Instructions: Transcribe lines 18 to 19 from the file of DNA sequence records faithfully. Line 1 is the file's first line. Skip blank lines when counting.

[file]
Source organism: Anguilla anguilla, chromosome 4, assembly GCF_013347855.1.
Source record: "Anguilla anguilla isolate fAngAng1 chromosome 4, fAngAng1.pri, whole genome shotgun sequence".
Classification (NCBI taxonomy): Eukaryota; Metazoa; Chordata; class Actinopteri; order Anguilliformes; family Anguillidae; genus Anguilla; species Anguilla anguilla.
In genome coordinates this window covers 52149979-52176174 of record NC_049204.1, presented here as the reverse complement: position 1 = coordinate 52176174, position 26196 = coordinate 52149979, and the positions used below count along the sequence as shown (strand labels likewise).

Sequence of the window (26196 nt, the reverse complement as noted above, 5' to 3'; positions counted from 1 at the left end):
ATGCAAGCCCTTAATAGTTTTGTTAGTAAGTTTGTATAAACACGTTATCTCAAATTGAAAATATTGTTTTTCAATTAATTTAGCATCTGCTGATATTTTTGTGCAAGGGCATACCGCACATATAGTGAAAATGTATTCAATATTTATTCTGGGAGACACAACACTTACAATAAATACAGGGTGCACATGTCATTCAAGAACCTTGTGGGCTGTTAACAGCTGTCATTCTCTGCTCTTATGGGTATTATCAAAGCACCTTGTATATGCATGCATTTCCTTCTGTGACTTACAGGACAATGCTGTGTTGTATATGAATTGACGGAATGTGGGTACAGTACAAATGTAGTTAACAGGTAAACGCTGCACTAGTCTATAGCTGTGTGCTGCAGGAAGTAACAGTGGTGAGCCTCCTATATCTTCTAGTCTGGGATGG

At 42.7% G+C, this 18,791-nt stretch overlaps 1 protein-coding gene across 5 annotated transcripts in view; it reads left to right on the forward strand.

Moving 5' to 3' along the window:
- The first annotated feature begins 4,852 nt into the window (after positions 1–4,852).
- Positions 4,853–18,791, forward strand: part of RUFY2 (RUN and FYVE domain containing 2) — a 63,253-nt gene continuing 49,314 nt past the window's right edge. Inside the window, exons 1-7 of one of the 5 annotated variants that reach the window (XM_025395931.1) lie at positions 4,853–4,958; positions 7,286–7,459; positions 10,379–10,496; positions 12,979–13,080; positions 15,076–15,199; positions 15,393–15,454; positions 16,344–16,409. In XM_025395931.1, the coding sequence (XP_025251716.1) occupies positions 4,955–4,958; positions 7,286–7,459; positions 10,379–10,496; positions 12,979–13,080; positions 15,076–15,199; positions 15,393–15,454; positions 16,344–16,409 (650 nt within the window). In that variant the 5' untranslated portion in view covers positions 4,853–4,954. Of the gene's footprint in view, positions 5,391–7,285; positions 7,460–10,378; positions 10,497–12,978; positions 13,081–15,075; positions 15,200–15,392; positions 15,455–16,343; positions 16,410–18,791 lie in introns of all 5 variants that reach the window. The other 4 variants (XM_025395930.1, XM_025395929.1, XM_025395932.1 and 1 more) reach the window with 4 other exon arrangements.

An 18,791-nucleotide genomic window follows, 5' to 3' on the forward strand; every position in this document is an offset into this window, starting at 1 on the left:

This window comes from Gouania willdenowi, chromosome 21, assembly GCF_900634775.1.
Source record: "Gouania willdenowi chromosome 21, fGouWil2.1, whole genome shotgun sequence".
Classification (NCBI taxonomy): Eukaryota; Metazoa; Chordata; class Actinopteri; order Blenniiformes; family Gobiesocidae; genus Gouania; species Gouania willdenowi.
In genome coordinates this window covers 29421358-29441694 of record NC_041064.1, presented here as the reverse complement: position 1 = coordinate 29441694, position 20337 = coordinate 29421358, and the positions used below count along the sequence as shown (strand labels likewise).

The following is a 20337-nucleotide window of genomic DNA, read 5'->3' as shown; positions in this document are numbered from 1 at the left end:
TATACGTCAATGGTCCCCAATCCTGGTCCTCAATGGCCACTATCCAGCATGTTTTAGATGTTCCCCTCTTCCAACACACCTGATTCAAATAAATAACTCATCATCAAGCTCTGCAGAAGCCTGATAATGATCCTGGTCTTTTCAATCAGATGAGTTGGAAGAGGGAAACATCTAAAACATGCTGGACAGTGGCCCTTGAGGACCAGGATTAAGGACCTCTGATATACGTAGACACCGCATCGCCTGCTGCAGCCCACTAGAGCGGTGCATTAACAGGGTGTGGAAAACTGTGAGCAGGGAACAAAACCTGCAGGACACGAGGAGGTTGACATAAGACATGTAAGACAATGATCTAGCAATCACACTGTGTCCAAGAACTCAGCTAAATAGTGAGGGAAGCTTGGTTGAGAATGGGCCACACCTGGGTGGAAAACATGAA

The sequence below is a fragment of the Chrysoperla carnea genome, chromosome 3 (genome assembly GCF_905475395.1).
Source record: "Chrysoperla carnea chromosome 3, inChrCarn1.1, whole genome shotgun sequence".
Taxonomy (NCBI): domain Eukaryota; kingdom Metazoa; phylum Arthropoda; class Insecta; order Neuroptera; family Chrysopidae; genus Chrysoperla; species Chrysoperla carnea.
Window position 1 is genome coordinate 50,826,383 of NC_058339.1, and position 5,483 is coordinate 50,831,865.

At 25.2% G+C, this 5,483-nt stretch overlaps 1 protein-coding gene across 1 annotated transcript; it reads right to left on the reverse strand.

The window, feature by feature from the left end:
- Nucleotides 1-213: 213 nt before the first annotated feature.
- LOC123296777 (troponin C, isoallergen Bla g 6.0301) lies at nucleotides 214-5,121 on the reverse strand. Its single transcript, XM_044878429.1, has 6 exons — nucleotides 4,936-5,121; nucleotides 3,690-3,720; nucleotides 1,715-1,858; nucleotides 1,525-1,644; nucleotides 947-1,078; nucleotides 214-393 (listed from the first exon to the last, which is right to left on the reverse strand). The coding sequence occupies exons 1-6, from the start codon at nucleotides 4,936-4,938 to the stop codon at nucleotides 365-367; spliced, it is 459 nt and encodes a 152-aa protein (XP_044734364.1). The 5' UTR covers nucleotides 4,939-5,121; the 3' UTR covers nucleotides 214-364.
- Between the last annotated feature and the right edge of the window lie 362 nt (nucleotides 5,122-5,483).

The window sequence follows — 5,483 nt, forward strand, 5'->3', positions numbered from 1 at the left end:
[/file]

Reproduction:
The sequence below is a fragment of the Chrysoperla carnea genome, chromosome 3 (genome assembly GCF_905475395.1).
Source record: "Chrysoperla carnea chromosome 3, inChrCarn1.1, whole genome shotgun sequence".